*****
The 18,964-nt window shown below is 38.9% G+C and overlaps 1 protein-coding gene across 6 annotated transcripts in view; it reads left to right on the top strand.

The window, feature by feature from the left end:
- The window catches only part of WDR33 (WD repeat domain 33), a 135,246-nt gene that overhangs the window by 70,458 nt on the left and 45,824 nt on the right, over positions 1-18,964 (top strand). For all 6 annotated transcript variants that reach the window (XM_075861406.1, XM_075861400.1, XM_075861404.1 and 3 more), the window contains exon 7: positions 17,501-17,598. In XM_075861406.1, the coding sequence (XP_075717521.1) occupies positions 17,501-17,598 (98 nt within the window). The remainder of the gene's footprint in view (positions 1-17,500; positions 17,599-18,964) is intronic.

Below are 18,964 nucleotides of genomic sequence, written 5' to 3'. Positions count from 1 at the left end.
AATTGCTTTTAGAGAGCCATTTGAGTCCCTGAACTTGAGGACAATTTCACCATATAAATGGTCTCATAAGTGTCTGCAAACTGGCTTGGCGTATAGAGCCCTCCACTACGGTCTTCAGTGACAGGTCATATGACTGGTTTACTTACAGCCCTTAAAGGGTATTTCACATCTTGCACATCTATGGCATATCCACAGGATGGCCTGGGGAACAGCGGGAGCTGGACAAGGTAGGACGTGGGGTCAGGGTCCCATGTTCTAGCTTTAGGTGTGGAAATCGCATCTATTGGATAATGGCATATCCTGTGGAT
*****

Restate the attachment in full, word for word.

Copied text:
The 18,964-nt window shown below is 38.9% G+C and overlaps 1 protein-coding gene across 6 annotated transcripts in view; it reads left to right on the top strand.

The window, feature by feature from the left end:
- The window catches only part of WDR33 (WD repeat domain 33), a 135,246-nt gene that overhangs the window by 70,458 nt on the left and 45,824 nt on the right, over positions 1-18,964 (top strand). For all 6 annotated transcript variants that reach the window (XM_075861406.1, XM_075861400.1, XM_075861404.1 and 3 more), the window contains exon 7: positions 17,501-17,598. In XM_075861406.1, the coding sequence (XP_075717521.1) occupies positions 17,501-17,598 (98 nt within the window). The remainder of the gene's footprint in view (positions 1-17,500; positions 17,599-18,964) is intronic.

Below are 18,964 nucleotides of genomic sequence, written 5' to 3'. Positions count from 1 at the left end.
AATTGCTTTTAGAGAGCCATTTGAGTCCCTGAACTTGAGGACAATTTCACCATATAAATGGTCTCATAAGTGTCTGCAAACTGGCTTGGCGTATAGAGCCCTCCACTACGGTCTTCAGTGACAGGTCATATGACTGGTTTACTTACAGCCCTTAAAGGGTATTTCACATCTTGCACATCTATGGCATATCCACAGGATGGCCTGGGGAACAGCGGGAGCTGGACAAGGTAGGACGTGGGGTCAGGGTCCCATGTTCTAGCTTTAGGTGTGGAAATCGCATCTATTGGATAATGGCATATCCTGTGGAT